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12 Rules for Life: Rule 1 - Stand up Straight with Your Shoulders Back
Over the course of millennia, animals that face a requirement to exercise cohabitation with others within the perimeters of a territory have learned several tricks to settle dominance with the least quantity of loss, handling conflict in their own ways.
The neurochemistry of a lobster that wins is different from that of a lobster that loses and the levels of serotonin and octopamine makes a difference in this context.
The principle of unequal distribution accentuates when a lobster that lost earlier recollects its courage and battles again, the probability of it losing again is high.
A winning lobster will most probably win again.The same principles apply to the human financial world, where the few richest people on the planet have the same wealth as the billions of people that are at the bottom.
12 Rules for Life: Rule 2- Treat Yourself Like Someone You Are Responsible for Helping
Humans are usually more concerned about the health of their loved ones than themselves. They would readily assist a loved one but will not give themselves the same treatment. It poses an issue. Further, it is just recent that human being started giving more importance to scientific information than history. Prior to that, historical texts made humans feel for centuries. Humans and the things around them tend to be subjective. Human consciousness, a sense of chaos and order govern the universe at the same time. Order is linked with things happening in an identical manner, and chaos is anything that disrupts order and harmony. Nevertheless, chaos spawns a different kind of order even though it does not appear to do that on the surface.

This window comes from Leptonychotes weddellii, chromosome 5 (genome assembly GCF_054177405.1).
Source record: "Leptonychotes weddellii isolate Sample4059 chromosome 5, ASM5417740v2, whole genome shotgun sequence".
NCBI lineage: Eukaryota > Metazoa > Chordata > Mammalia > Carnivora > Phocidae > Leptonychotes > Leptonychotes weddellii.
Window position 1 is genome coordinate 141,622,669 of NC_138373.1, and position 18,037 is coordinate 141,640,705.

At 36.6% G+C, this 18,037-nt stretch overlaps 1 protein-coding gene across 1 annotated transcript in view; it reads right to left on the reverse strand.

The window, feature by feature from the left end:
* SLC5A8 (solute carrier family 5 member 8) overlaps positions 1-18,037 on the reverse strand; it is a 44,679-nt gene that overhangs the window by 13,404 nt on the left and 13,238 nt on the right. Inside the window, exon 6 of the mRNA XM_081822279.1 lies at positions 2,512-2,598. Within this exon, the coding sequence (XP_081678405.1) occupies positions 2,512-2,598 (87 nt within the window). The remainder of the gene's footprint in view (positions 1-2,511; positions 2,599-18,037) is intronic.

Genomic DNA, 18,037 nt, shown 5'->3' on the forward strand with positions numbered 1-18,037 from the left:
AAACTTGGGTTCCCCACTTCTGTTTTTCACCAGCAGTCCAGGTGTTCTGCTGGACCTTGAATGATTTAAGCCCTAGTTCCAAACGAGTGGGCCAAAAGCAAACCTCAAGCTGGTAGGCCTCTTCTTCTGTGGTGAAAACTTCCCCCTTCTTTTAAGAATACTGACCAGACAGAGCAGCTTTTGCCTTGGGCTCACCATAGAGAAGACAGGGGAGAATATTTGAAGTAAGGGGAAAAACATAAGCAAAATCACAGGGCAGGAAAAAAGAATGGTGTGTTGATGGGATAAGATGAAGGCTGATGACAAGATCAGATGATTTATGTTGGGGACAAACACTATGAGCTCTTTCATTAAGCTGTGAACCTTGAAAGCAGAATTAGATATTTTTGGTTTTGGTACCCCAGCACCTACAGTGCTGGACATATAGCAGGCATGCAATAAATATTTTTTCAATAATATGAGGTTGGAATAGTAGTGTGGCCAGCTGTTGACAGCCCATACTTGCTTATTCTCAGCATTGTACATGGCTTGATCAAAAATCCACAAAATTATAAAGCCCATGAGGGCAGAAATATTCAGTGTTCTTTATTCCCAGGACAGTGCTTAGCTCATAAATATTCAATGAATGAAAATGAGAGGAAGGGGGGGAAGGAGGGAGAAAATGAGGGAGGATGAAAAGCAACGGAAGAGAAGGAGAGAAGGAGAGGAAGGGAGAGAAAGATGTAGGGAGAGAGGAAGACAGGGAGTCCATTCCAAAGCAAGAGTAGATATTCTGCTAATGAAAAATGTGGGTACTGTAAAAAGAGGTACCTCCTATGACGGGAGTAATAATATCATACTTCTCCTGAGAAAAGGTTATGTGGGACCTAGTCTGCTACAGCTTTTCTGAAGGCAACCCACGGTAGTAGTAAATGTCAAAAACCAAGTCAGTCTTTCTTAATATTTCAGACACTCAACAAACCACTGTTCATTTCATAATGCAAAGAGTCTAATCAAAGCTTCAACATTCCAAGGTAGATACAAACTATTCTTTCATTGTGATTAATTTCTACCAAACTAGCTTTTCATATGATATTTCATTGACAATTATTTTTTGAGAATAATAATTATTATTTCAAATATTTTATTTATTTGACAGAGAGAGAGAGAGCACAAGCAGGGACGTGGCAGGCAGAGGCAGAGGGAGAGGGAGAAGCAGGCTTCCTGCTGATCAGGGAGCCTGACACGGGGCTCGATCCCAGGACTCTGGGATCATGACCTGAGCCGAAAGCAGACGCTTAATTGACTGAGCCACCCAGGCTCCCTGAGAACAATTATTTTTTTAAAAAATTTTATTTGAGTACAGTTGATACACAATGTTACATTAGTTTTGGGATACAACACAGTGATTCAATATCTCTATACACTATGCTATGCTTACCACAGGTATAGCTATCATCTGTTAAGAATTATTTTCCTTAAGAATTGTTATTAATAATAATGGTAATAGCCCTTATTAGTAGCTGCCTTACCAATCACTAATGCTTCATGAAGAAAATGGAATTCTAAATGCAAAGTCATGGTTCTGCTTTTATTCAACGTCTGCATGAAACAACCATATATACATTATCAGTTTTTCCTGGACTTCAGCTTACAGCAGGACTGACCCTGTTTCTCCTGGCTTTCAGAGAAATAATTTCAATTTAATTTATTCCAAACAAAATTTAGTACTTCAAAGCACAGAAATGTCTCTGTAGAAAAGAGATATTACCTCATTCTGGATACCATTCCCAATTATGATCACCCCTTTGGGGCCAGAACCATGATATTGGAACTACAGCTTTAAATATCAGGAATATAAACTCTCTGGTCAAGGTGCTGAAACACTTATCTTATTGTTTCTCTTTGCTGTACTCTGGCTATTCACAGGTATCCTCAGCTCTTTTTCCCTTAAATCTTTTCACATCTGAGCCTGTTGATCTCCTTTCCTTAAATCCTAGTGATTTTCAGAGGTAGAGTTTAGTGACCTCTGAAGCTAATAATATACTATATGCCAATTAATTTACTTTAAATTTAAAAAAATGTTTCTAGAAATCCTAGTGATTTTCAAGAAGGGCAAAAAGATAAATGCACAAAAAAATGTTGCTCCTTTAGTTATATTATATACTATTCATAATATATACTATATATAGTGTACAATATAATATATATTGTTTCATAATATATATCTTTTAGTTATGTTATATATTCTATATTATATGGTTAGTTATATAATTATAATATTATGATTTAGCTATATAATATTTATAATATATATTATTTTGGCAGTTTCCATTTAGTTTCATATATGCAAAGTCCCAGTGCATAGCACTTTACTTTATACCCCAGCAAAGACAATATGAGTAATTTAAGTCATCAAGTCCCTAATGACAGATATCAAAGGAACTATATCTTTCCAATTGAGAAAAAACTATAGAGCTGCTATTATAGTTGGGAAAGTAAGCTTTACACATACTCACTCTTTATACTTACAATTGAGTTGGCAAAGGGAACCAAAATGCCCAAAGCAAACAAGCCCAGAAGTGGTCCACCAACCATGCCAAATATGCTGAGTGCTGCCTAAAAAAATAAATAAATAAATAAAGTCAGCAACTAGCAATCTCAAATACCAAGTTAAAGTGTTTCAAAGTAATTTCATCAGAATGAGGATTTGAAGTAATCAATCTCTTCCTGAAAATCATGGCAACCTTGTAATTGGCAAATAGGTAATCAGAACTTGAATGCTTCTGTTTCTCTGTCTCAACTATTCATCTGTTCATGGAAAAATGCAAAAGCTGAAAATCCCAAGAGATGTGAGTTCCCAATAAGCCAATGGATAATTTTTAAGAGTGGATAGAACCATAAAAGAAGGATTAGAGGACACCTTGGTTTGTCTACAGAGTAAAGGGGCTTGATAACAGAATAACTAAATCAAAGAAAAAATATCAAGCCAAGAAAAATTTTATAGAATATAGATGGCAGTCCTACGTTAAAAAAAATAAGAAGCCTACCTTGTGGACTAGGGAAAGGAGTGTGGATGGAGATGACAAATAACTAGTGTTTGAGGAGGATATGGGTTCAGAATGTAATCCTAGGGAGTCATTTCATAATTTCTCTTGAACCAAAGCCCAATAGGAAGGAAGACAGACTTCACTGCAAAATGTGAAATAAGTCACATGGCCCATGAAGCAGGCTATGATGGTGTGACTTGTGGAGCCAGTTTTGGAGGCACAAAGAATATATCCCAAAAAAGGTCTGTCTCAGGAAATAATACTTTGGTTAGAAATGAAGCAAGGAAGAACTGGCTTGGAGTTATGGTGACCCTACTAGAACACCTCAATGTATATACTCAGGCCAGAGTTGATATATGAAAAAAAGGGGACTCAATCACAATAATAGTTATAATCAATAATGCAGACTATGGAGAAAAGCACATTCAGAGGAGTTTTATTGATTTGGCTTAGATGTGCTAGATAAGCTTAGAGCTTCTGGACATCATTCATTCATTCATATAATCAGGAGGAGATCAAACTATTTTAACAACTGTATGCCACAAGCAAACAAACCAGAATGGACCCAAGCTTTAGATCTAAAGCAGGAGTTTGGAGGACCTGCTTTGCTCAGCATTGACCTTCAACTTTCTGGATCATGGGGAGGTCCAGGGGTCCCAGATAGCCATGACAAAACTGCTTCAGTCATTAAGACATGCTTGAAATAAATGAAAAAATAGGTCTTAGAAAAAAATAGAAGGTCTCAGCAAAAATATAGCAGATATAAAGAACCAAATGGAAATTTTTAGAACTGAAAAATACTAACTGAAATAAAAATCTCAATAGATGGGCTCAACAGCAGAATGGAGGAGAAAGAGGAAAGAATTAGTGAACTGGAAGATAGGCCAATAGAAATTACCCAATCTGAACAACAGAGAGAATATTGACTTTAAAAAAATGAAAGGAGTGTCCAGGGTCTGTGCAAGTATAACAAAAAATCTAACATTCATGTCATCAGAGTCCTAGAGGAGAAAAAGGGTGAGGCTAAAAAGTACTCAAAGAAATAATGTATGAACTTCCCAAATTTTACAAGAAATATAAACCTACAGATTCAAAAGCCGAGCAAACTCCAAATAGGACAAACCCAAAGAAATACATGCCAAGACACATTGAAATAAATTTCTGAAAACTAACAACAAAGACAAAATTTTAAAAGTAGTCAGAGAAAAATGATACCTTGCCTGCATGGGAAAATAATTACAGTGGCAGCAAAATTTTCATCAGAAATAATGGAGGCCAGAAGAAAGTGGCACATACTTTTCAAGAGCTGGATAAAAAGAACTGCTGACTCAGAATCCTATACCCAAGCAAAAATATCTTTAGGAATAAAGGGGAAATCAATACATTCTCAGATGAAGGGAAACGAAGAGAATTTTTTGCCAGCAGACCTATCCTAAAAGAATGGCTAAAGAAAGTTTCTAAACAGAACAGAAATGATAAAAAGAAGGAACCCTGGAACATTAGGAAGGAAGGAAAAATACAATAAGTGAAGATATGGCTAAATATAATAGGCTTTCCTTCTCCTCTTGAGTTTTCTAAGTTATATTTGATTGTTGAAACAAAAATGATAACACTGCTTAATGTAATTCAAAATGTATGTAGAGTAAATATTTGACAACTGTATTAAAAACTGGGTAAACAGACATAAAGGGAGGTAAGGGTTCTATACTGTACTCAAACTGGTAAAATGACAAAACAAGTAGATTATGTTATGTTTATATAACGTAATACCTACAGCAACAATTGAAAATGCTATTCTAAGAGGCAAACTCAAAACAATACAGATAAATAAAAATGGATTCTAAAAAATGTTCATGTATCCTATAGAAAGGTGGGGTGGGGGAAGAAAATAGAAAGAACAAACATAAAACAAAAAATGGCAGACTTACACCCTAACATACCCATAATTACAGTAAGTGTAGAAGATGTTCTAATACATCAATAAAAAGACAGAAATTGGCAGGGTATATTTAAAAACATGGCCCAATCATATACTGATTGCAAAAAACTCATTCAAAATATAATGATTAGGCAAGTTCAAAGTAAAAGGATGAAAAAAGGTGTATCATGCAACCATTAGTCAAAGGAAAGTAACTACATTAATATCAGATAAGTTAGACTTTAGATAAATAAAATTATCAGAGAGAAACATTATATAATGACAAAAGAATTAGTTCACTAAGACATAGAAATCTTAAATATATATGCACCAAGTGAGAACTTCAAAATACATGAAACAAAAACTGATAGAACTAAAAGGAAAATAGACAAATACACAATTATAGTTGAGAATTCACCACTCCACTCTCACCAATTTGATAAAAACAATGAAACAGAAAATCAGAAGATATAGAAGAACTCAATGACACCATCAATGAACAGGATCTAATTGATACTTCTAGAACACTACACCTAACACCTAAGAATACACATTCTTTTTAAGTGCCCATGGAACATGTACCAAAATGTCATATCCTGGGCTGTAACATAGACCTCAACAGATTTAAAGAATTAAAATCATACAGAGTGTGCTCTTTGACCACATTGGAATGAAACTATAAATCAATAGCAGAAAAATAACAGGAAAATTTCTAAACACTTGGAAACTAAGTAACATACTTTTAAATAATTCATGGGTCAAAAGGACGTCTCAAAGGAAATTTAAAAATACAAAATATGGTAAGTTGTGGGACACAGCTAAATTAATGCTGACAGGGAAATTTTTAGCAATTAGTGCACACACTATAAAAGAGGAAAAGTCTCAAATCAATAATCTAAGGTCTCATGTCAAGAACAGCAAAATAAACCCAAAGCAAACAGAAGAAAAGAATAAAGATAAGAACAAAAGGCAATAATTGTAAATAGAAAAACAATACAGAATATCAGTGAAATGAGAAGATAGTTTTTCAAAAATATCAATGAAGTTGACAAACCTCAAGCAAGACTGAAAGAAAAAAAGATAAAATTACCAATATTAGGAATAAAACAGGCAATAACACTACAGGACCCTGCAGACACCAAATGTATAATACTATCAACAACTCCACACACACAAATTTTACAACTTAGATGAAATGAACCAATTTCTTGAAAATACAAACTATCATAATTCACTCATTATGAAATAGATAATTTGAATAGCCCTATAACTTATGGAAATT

12 Rules for Life: Rule 4- Compare Yourself to Who You Were Yesterday, Not To Who Someone Else Is Today
An individual might feel demotivated since another individual is better at something that the first person has been doing for a long time.
But it may cause the first person to experience chaos. This is not the proper way.
Furthermore, it is not necessary for a person to excel at all the things. An individual may have a lot to handle, more than they can take.
A human being may excel at one thing and face unfavorable circumstances as far as something else is concerned. This can lead to envy for others as well for being better at something.
People need to realize that they need to learn to accept if others are successful at something since they also have successes to celebrate at something else.
*this is an unofficial summary of 12 Rules for Life: An Antidote to Chaos by Jordan B. Peterson. It is not endorsed, affiliated by 12 Rules for Life: An Antidote to Chaos or Jordan B. Peterson. It is not the full book.
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